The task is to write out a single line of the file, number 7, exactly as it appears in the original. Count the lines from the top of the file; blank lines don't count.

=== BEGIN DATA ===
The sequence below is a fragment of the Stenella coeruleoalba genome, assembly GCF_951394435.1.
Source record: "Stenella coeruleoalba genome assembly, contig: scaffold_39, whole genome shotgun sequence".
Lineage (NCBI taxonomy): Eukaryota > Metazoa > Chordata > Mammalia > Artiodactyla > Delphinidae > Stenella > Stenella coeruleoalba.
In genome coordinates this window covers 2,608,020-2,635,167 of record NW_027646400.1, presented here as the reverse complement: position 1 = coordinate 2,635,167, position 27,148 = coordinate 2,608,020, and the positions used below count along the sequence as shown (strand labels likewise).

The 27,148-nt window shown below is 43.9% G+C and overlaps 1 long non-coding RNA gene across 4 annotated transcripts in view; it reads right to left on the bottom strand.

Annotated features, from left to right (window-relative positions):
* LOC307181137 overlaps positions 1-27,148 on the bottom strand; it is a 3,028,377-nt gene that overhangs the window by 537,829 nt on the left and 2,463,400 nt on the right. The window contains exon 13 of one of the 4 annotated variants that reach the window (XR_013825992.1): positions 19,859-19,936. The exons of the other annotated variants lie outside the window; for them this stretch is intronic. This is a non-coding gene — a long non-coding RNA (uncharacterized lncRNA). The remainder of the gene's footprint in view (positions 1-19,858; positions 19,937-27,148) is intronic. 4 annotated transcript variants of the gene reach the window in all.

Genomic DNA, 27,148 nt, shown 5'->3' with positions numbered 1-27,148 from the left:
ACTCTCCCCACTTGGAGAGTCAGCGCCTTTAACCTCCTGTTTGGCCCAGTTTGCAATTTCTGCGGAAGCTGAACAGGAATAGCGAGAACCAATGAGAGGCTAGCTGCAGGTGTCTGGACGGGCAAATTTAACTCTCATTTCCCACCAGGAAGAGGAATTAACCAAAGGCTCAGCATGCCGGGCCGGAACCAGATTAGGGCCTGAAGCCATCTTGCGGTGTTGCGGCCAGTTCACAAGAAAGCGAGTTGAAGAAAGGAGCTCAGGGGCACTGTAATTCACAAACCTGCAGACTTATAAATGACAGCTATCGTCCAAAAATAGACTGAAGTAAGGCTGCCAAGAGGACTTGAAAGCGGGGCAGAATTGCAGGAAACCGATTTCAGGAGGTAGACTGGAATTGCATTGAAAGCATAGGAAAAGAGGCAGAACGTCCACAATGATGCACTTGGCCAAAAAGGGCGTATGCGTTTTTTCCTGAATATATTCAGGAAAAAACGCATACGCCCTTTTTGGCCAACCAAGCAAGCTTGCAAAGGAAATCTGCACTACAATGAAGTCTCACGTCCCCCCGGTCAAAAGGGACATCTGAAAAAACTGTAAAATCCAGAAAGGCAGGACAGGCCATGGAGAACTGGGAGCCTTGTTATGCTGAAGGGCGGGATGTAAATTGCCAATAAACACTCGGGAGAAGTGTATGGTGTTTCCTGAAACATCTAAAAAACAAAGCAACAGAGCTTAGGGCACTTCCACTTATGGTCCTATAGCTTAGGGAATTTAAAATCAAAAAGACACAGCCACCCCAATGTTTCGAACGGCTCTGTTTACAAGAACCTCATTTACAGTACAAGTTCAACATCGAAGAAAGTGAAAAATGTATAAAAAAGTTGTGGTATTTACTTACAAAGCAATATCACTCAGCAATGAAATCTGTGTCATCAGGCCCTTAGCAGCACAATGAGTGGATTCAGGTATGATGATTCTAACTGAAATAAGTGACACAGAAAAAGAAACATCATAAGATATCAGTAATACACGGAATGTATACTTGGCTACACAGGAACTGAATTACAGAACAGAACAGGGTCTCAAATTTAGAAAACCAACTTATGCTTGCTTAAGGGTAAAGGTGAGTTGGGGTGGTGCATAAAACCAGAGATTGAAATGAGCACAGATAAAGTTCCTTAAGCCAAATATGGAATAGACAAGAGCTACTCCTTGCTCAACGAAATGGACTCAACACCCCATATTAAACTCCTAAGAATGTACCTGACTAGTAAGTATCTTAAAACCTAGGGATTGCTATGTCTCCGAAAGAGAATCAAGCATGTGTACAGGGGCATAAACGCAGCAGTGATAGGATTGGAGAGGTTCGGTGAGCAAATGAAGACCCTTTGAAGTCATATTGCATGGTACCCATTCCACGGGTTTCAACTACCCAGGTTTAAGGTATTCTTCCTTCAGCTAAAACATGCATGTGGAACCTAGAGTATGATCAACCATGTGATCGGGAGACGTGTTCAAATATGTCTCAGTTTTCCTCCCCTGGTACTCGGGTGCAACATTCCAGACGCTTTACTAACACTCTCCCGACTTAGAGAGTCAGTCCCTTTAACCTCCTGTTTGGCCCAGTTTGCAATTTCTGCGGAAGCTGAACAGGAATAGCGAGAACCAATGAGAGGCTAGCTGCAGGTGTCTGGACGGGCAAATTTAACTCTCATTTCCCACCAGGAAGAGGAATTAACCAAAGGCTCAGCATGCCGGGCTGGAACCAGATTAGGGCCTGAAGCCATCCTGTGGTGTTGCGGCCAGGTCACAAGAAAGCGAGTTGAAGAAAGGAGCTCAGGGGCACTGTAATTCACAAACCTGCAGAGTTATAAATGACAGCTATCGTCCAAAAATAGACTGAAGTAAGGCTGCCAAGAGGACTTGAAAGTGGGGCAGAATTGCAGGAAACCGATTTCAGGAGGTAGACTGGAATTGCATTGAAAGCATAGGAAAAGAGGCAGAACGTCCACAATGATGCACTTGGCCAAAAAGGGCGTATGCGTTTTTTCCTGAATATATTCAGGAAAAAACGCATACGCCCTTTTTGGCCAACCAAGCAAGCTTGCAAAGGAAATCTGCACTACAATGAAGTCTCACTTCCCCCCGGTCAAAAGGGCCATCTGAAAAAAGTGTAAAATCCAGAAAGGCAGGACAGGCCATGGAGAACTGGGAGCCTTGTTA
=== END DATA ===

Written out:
* LOC307181137 overlaps positions 1-27,148 on the bottom strand; it is a 3,028,377-nt gene that overhangs the window by 537,829 nt on the left and 2,463,400 nt on the right. The window contains exon 13 of one of the 4 annotated variants that reach the window (XR_013825992.1): positions 19,859-19,936. The exons of the other annotated variants lie outside the window; for them this stretch is intronic. This is a non-coding gene — a long non-coding RNA (uncharacterized lncRNA). The remainder of the gene's footprint in view (positions 1-19,858; positions 19,937-27,148) is intronic. 4 annotated transcript variants of the gene reach the window in all.